Curbside Consultation

Helping Patients Cope with Grief

 

Am Fam Physician. 2019 Jul 1;100(1):54-56.

Case Scenario

A 56-year-old patient recently came in for a six-month follow-up for some well-controlled medical conditions. He has been my patient for more than 20 years and has generally been upbeat at his visits. Over the past few years, he has shared freely about his wife's battle with metastatic colon cancer. When asked how he was handling her declining health, he typically responded, “I'm hanging in there.” At this visit, the veneer of keeping things together had vanished. He shared through teary eyes that his wife had died about a month ago. He was visibly upset, barely made eye contact, and spoke with a shaky voice. He tried to maintain his composure, but emotions got the better of him. I offered comfort and condolences as best I could; however, I didn't believe that I helped much. Other than referring him for grief counseling, what are some recommendations for busy primary care physicians when helping grieving patients?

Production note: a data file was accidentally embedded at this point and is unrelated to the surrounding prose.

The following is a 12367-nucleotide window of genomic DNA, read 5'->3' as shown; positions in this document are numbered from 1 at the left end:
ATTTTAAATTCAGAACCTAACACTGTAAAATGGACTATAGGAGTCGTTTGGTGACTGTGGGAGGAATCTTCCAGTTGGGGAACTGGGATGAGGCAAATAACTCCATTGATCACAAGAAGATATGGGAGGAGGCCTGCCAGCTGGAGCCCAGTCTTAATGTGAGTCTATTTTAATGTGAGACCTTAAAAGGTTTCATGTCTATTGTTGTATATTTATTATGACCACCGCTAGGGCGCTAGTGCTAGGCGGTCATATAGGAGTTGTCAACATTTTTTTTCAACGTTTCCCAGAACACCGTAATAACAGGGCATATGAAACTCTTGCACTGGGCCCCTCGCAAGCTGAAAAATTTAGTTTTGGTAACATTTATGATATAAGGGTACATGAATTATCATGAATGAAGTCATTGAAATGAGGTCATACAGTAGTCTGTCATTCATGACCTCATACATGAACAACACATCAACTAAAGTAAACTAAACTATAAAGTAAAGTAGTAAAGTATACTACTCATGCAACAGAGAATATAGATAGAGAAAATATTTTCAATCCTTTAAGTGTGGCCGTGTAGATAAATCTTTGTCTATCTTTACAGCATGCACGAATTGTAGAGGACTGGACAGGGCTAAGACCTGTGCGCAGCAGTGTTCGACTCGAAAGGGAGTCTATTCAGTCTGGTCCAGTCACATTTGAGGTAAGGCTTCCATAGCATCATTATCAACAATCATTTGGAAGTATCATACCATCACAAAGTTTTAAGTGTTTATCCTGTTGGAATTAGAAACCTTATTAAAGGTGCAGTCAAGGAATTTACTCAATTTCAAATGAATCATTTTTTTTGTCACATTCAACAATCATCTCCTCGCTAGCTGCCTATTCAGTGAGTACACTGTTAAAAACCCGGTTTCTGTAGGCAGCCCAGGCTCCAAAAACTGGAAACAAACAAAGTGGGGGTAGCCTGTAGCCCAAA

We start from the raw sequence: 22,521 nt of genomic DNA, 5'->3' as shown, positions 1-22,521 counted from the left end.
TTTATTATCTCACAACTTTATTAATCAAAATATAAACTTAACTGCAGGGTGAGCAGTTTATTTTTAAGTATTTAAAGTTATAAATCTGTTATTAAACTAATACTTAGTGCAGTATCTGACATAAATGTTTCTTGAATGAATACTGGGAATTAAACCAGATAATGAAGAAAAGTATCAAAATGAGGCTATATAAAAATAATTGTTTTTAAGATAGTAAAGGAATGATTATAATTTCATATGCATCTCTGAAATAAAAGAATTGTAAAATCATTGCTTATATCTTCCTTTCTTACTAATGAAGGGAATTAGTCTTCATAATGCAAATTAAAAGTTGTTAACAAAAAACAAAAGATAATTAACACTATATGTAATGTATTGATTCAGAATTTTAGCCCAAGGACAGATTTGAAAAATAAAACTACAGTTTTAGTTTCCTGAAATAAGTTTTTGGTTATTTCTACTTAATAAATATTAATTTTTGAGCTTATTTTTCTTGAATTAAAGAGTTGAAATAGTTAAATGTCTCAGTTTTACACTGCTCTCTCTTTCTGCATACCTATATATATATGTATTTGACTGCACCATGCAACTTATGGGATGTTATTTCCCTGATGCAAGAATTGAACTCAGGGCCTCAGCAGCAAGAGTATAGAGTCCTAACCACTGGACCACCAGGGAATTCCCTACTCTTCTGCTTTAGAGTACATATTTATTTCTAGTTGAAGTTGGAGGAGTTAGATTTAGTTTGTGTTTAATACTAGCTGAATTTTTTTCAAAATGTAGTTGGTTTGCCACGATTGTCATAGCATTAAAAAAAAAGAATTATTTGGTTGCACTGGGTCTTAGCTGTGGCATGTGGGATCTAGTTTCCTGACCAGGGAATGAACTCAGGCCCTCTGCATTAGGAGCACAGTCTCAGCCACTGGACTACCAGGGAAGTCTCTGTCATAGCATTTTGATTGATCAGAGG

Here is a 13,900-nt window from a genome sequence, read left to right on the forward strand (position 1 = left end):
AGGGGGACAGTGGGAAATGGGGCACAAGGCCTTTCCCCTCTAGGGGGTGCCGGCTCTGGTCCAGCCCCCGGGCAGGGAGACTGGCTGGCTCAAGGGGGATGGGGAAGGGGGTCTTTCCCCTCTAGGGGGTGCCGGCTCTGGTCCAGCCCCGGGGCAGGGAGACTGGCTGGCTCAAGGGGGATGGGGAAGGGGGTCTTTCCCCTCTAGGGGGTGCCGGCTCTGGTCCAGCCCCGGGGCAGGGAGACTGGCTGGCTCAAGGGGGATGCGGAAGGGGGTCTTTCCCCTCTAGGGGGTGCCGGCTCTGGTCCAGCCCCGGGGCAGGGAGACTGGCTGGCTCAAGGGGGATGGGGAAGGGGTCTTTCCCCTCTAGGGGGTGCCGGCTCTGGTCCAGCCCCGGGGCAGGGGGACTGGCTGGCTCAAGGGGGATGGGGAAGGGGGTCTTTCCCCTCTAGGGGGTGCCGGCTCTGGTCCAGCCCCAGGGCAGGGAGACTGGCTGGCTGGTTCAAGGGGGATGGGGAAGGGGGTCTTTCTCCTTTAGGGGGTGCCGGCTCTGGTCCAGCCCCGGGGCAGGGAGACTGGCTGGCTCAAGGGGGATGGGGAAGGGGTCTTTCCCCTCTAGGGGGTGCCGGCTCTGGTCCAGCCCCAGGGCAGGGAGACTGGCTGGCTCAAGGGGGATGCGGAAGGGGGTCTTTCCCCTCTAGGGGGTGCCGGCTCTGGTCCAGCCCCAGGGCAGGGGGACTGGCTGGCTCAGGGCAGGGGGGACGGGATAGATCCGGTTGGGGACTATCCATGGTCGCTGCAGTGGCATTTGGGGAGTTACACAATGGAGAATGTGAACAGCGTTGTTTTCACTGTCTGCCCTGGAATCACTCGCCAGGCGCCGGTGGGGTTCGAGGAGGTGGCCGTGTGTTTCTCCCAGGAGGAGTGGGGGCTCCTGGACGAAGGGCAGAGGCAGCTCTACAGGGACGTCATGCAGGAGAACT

Commentary

The loss of a loved one, especially a spouse or a child, is perhaps one of the most difficult events a person will experience in a lifetime. The resulting grief can be overwhelming and incapacitating for a time. Family physicians can be sources of comfort to those who grieve the loss of someone close to them.

The knowledge of several terms is useful when helping a patient who is facing the experience of a loss or who has experienced a loss (Table 1). Individuals caring for a loved one often feel anticipatory grief, bereavement, grief, mourning, and, in extreme circumstances, complicated grief.1,2